September 19, 2016; Marketplace
As the date for implementation of the new overtime rules draws near, nonprofits are beginning to plan their strategies for addressing the increased staff costs. This process is likely to produce some new insights into wage fairness in the sector in general. Some service nonprofits are looking at multiple positions where the new rules will apply.
“We have approximately 40 employees that right now are exempt. And with the changes, that will change to only approximately 10,” said Michele Bronson, who handles human resources at the Council on Aging. With an $8 million annual budget that funds services for 164,000 clients, Bronson said compliance is going to mean making some tough decisions about which employees, from case managers to grant writers, will receive a raise.
“The people who work here full time need to work full time. Either we pay overtime for all of those hours, we hire someone else to do that part, which costs money, or look at doing the increase in the salary so we won’t have to have this person go non-exempt,” she said.
Bronson is starting to plan by asking all to employees log their hours, and then she has to analyze whether it’s worth paying overtime.
The regulatory change will raise the non-exempt salary rate from $23,660 to $47,476 annually, meaning that workers who earn less than the threshold will need to track their time and will be paid overtime for weeks they work more than 40 hours. Nonprofits have until December, when the law goes into effect, to determine whether they will be able to raise enough funds to cover the overtime costs or higher salaries, will need to make cuts, or can, as employment attorney Mark Neuberger suggests, “get creative.”
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As covered extensively by NPQ, nonprofit reactions to the new overtime rule have been wide ranging. The overall sentiment seems to be that while nonprofits support the intent of the law, they are worried about how they will implement it and feel its impact. The fear of downsizing, either in terms of staff size or reach of mission, has caused some organizations to protest the rule and a number of members of Congress to introduce opposing legislation.
Andy Schmidt may have made the best argument yet in favor of the overtime rule change in “Is Exploiting Workers Key to Your Nonprofit Enterprise Model? The New Overtime Requirements.” This article implores organizations to take a hard look at themselves and consider whether progress is being made towards mission at the cost of employees. It’s a must-read for any organization that’s facing tough decisions come December.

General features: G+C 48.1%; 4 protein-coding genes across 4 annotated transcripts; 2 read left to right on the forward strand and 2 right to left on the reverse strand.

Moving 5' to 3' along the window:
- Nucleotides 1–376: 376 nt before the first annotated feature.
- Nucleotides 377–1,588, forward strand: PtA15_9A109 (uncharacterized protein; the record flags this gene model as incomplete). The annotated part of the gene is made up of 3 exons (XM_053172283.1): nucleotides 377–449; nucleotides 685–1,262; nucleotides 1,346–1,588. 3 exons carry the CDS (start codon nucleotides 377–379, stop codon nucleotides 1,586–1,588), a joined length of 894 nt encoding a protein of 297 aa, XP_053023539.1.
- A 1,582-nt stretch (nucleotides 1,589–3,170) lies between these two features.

Rather than fight the overtime change, nonprofits need to begin looking at it through the more positive lens of offering quality over quantity. Nonprofit organizations are fighting some of the most difficult battles, which include poverty, hunger, domestic violence, and human rights. This work can be exhausting both mentally and emotionally, leading to organizations beset with employee burnout and high staff turnover—both of which can be relieved by welcoming the new overtime rule. If staff aren’t taken care of, how can they take care of constituents? Studies indicate that well-treated staff who feel valued work harder, remain with the organization longer, and deliver a higher quality of care that propels organizations towards achieving their mission.
Michael Wasser, a labor policy analyst for Jobs with Justice, notes that nonprofits that really take this challenge on with a positive approach may reap benefits in less burnout and turnover. “For many nonprofits, it’s the people who work for them that are their value add, and making sure that they can go home and recharge can have long-term sustaining benefits, because you don’t have to go out and recruit, train up, rebuild that knowledge.” Likewise, Mark Neuberger, employment attorney at Foley & Lardner LLP, says the new rules merely bring workplaces, be they nonprofit or for profit, up to date. “The law was passed at a time when men—and I mean men—went to work, and if the man wore a white shirt, they didn’t get overtime. And if they wore a blue shirt, they punched the clock and got overtime. Life today is not nearly so simple,” he said.
At the end of the day, whether your employer is nonprofit or for-profit, you and your fellow employees should be able to make ends meet, if not live comfortably. Passion and a decent wage should not be mutually exclusive.
How is your nonprofit facing the new overtime rules? Please write to us and let us know!—Sheela Nimishakavi